• How is it that the American Congress today includes so many incompetent people who have neither the skills, smarts or character to serve as legislators?
  • How is it that the we have elected officials who came to Washington, not to serve the interests of the people, but to promote one single cause like not increasing taxes, or deregulating industry?
  • How did America get to the point that we have politicians leading our nation and running for the Presidency who don’t believe in science and openly disparage civil liberties, human rights, immigrants, science and intellectualism?

Where did America go wrong?  This short story offers a parable about the politics of a small town where one rich family was able to protect themselves and their financial bottom-line by controlling the local media and making sure that they  “owned” as many local elected officials as possible.



David Hock angrily hung up his desk phone.  He was exasperated.  All those snide jokes about him creating political monsters that would eventually turn on him were coming true.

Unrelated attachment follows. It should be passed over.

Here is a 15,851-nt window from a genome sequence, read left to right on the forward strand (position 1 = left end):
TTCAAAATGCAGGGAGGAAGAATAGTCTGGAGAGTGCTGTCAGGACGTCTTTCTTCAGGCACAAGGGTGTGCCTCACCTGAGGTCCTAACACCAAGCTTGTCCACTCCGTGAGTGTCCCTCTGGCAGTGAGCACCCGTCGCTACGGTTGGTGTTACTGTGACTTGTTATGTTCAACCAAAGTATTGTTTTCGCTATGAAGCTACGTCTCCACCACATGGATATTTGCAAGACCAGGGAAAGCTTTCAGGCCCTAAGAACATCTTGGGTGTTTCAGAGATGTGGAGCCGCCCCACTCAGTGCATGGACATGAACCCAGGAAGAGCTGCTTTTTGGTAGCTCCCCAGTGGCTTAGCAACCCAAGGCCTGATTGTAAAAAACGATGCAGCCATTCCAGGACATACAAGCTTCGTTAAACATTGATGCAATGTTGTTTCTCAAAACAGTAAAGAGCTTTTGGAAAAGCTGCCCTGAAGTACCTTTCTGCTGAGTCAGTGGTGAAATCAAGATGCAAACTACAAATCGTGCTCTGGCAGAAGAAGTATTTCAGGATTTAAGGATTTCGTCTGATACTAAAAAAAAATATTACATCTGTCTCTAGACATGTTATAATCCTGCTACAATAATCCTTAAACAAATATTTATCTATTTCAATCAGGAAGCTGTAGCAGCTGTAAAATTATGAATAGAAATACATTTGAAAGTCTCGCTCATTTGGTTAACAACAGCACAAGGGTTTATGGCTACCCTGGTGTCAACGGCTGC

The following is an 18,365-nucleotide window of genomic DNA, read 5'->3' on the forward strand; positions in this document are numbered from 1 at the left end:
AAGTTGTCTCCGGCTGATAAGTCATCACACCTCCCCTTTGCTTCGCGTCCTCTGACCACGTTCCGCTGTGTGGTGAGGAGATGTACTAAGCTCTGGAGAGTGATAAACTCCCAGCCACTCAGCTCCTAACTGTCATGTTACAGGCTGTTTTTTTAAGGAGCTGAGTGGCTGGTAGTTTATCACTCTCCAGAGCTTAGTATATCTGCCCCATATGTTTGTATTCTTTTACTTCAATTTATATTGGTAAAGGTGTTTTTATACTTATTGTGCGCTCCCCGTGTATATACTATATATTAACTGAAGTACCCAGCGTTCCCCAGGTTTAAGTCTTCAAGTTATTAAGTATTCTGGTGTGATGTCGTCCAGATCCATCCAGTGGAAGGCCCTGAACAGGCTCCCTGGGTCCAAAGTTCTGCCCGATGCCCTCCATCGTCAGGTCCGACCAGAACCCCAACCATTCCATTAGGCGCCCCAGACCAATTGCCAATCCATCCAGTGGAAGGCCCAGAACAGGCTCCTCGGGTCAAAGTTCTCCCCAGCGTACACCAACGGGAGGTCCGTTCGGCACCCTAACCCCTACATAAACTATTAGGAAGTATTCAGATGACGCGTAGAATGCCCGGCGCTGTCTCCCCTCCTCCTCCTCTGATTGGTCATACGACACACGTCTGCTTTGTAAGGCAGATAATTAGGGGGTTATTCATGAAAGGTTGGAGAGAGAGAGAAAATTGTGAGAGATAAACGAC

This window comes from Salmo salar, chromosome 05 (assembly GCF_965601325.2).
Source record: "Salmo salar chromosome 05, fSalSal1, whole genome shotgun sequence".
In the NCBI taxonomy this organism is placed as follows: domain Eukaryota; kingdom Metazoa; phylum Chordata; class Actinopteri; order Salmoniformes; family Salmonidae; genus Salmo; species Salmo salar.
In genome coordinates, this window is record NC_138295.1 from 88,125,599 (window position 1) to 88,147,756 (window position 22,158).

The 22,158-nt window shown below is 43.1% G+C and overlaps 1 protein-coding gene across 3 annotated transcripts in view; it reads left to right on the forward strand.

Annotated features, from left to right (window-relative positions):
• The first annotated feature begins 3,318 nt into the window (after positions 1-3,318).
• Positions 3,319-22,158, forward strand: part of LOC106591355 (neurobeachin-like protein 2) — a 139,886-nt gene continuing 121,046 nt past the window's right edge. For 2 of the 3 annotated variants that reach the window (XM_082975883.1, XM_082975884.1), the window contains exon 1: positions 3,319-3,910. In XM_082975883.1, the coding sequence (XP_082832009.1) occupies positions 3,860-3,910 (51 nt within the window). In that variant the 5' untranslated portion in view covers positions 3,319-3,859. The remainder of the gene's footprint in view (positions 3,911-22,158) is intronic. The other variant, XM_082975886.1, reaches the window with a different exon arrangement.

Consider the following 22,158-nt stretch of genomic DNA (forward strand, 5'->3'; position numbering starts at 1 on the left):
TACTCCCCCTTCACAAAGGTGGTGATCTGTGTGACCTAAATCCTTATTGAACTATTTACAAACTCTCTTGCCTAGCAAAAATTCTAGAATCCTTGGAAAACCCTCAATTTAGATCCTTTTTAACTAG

Virgil Pick was a moron.  Hock knew that when he encouraged the former sanitation engineer (aka: garbage man) to run for town council.  He thought if he financed Virgil’s campaign and regularly briefed him on important issues, Virgil would turn out to be another dependable vote on the council.

Hock was Pick’s political mentor and public advocate. Just last week, a reporter from the Surly Gazette asked Hock what he thought of Virgil’s suggestion to a Sunday crowd at the local shooting range, that “Jews and fags make for great moving targets?”  With and impish smile of embarrassment, Hock observed that Virgil was basically a “good man who just needed a little more polish befitting an elected official.”

Now the SOB wouldn’t promise Hock his vote on tomorrow’s important vote at the town council meeting. Damn fool, “I made him and I’ll break him,” Hock mumbled to no one in particular.

The town charter was clear, at least 3/4 or the town council members had to vote for any proposal to increase property taxes or to seek capital financing for any new municipal projects.  As of this moment it appeared that 4 out of the 7 members of the Surly town council would vote against the proposal.

For the first time since he started meddling in town politics, Hock felt things were spiraling out of control. He was worried, and for good reason.